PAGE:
New oat varieties on the horizon

New oat varieties focus on yield, milling quality and oat disease resistance

Since 2011 there has been an increase in the frequency of registration of new oat varieties, says Dr. Aaron Beattie, professor and oat breeder at the University of Saskatchewan’s Crop Development Centre (CDC). Breeding programs continue to focus on increasing yields and improving disease resistance. They’re also trying to address the needs of millers who are demanding plumper, better quality oat grains and higher beta-glucan content.

New in the pipeline

FP Genetics will release milling varieties CDC Ruffian and AAC Justice in 2017. Both are high yielding. AAC Justice has better crown rust resistance, whereas CDC Ruffian is less suited for areas such as Manitoba where crown rust is more prevalent. They join CDC Minstrel, another good yielding variety compared to older varieties, which also offers a good disease package and milling yield. CDC Minstrel has been tested by millers and looks set to be added to their acceptable list of oat milling varieties. “It’s a nice variety,” says Beattie. “It’s got some good straw strength to it and higher milling yields, and offers a bump in yield compared to some of the older varieties out there, depending where it’s being grown.”

Summit (also available through FP Genetics) is another recent oat variety which is also going through initial testing with millers. “Based on the initial testing from the registration, Summit looks like it’s also a higher yielding variety with an improvement in milling yields as well,” says Beattie.

Canterra Seeds offers CDC Morrison, a high quality milling variety which is grown on a closed-loop, identity preserved contract basis for Quaker Oats. “It’s a milling variety with very high beta-glucan, which is the compound in oats that’s associated with the heart health benefit,” says Beattie. There is a, however, a yield penalty. “With the closed loop system, growers are paid a premium to compensate for that yield deficit. There was a big increase this past summer in terms of acreage that was contracted and I think the plan is to try to bump that up even further next summer.”

Canterra Seeds introduced Triactor, a high yielding milling variety with improved lodging resistance some time ago, but it recently got some interest from an end user who believes it has great quality potential, says Cosmin Badea, cereals product development co-ordinator with Canterra. The company also has a third variety, CS Camden, which was developed through its internal R&D program. CS Camden has a shorter stature to provide even better lodging resistance and improved quality characteristics, such as more plumpness and higher levels of beta-glucan.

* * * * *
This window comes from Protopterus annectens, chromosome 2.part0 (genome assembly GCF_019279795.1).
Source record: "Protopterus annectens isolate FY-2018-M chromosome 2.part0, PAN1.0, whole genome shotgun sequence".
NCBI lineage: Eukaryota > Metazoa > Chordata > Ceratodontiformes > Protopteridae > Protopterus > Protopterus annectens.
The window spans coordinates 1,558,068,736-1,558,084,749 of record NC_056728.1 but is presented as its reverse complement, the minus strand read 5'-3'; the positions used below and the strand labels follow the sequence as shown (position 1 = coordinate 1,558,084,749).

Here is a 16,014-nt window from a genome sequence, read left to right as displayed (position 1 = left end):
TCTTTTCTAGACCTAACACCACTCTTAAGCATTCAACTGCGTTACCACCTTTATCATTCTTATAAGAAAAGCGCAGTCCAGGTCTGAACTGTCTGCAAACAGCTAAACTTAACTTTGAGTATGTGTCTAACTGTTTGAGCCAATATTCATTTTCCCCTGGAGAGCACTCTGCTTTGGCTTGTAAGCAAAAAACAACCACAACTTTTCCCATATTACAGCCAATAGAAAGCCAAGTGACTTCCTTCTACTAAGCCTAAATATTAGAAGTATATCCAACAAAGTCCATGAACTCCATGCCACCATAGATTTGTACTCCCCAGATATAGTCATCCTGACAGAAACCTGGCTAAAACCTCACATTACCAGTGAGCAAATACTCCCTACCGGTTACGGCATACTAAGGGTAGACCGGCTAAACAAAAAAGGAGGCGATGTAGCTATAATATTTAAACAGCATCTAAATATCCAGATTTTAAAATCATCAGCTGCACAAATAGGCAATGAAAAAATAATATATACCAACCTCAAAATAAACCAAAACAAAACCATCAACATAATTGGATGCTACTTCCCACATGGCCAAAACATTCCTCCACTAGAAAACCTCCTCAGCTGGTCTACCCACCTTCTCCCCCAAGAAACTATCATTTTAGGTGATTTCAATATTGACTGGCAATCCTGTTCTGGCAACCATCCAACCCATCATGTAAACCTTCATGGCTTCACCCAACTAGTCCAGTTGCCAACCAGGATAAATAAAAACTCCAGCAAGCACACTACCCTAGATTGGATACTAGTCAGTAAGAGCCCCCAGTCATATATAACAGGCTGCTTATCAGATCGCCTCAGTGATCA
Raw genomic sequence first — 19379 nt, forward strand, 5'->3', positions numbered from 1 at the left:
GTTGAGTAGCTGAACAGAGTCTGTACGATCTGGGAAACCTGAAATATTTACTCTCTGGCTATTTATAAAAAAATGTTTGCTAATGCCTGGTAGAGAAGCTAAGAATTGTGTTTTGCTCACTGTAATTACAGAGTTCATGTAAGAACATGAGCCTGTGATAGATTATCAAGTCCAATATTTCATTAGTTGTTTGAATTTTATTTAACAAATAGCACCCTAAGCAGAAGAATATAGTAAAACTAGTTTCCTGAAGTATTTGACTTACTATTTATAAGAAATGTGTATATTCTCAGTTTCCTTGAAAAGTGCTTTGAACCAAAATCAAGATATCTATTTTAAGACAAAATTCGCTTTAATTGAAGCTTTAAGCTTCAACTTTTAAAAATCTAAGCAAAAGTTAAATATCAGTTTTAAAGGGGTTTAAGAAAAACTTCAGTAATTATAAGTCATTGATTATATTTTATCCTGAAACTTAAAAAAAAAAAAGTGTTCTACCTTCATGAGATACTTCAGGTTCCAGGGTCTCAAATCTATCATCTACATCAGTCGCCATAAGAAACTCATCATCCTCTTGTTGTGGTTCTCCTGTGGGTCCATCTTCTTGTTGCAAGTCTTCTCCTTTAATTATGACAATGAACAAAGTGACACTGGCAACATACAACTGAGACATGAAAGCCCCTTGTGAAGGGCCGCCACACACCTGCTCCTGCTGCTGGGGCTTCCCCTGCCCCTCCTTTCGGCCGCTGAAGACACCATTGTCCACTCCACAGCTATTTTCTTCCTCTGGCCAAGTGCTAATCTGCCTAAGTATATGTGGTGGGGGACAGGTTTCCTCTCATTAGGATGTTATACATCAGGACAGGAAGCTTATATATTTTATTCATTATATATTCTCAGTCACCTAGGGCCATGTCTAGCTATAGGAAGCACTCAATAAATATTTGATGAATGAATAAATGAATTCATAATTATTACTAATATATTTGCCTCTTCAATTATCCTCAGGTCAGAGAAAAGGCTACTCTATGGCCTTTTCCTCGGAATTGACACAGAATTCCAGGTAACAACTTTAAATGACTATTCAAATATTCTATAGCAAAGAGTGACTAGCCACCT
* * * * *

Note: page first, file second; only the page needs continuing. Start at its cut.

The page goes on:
Independent Breeder

Independent oat breeder, Jim Dyck of Oat Advantage east of Saskatoon, has developed two new varieties — OT6008 and OT6009 — which have been supported for registration and will be marketed by SeCan. They should be commercially available to growers in 2019. “Now more than ever, milling companies want an oat with plump, heavy grain, so it’s not just about yield, it’s also about yield and milling quality, and I’ve focused a lot in my breeding program on how to achieve that,” says Dyck.

SeCan has a number of different milling and forage oat varieties including AC Morgan, which is the most widely grown milling variety in Saskatchewan and Alberta. It also has a tan hull variety, CDC Big Brown, which is resistant to smut and crown rust and is on the accepted list at Richardson Milling. Its forage variety, CDC Haymaker, launched in 2015, is intended to be cut as a green feed. CDC Norseman, available for 2018, offers excellent grain quality and a white hull with a solid agronomic package.

“I expect the oat portfolio available from SeCan to change quickly with the launch of new products,” says Todd Hyra, business manager, Western Canada for SeCan. “AC Morgan has been a cornerstone in our oat lineup for a long time, strong straw and consistent yields have made it a tough product to beat. For a new variety to be successfully it has to offer the customer an improvement over what they have been growing. CDC Norseman will have improved milling quality that should speed uptake by end users. The new lines from Jim Dyck offer a plump kernel, with AC Morgan yield potential with an earlier maturity and stronger straw. This is something we and oat growers have been waiting for.”

Consult your provincial seed guide for details about oat variety performance in your area.

About the author

Contributor

Angela Lovell is a freelance writer based in Manitou, Manitoba. Visit her website at http://alovell.ca or follow her on Twitter @angelalovell10.

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